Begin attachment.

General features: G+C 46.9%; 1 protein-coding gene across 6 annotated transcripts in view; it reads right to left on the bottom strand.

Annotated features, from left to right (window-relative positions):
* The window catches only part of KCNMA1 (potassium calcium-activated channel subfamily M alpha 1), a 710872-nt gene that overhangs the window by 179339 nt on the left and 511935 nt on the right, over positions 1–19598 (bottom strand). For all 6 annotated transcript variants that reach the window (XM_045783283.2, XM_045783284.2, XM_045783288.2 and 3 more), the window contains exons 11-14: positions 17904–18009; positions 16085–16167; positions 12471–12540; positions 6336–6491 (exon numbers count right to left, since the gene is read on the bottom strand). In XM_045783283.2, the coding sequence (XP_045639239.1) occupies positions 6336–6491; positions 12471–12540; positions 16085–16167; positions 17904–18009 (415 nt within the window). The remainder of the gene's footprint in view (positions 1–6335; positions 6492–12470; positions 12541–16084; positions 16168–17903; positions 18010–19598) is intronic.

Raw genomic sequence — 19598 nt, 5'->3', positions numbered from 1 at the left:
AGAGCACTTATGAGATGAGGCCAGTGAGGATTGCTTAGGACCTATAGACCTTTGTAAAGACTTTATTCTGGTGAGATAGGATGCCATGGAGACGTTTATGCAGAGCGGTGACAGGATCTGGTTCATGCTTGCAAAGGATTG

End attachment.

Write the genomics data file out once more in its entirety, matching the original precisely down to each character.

General features: G+C 46.9%; 1 protein-coding gene across 6 annotated transcripts in view; it reads right to left on the bottom strand.

Annotated features, from left to right (window-relative positions):
* The window catches only part of KCNMA1 (potassium calcium-activated channel subfamily M alpha 1), a 710872-nt gene that overhangs the window by 179339 nt on the left and 511935 nt on the right, over positions 1–19598 (bottom strand). For all 6 annotated transcript variants that reach the window (XM_045783283.2, XM_045783284.2, XM_045783288.2 and 3 more), the window contains exons 11-14: positions 17904–18009; positions 16085–16167; positions 12471–12540; positions 6336–6491 (exon numbers count right to left, since the gene is read on the bottom strand). In XM_045783283.2, the coding sequence (XP_045639239.1) occupies positions 6336–6491; positions 12471–12540; positions 16085–16167; positions 17904–18009 (415 nt within the window). The remainder of the gene's footprint in view (positions 1–6335; positions 6492–12470; positions 12541–16084; positions 16168–17903; positions 18010–19598) is intronic.

Raw genomic sequence — 19598 nt, 5'->3', positions numbered from 1 at the left:
AGAGCACTTATGAGATGAGGCCAGTGAGGATTGCTTAGGACCTATAGACCTTTGTAAAGACTTTATTCTGGTGAGATAGGATGCCATGGAGACGTTTATGCAGAGCGGTGACAGGATCTGGTTCATGCTTGCAAAGGATTG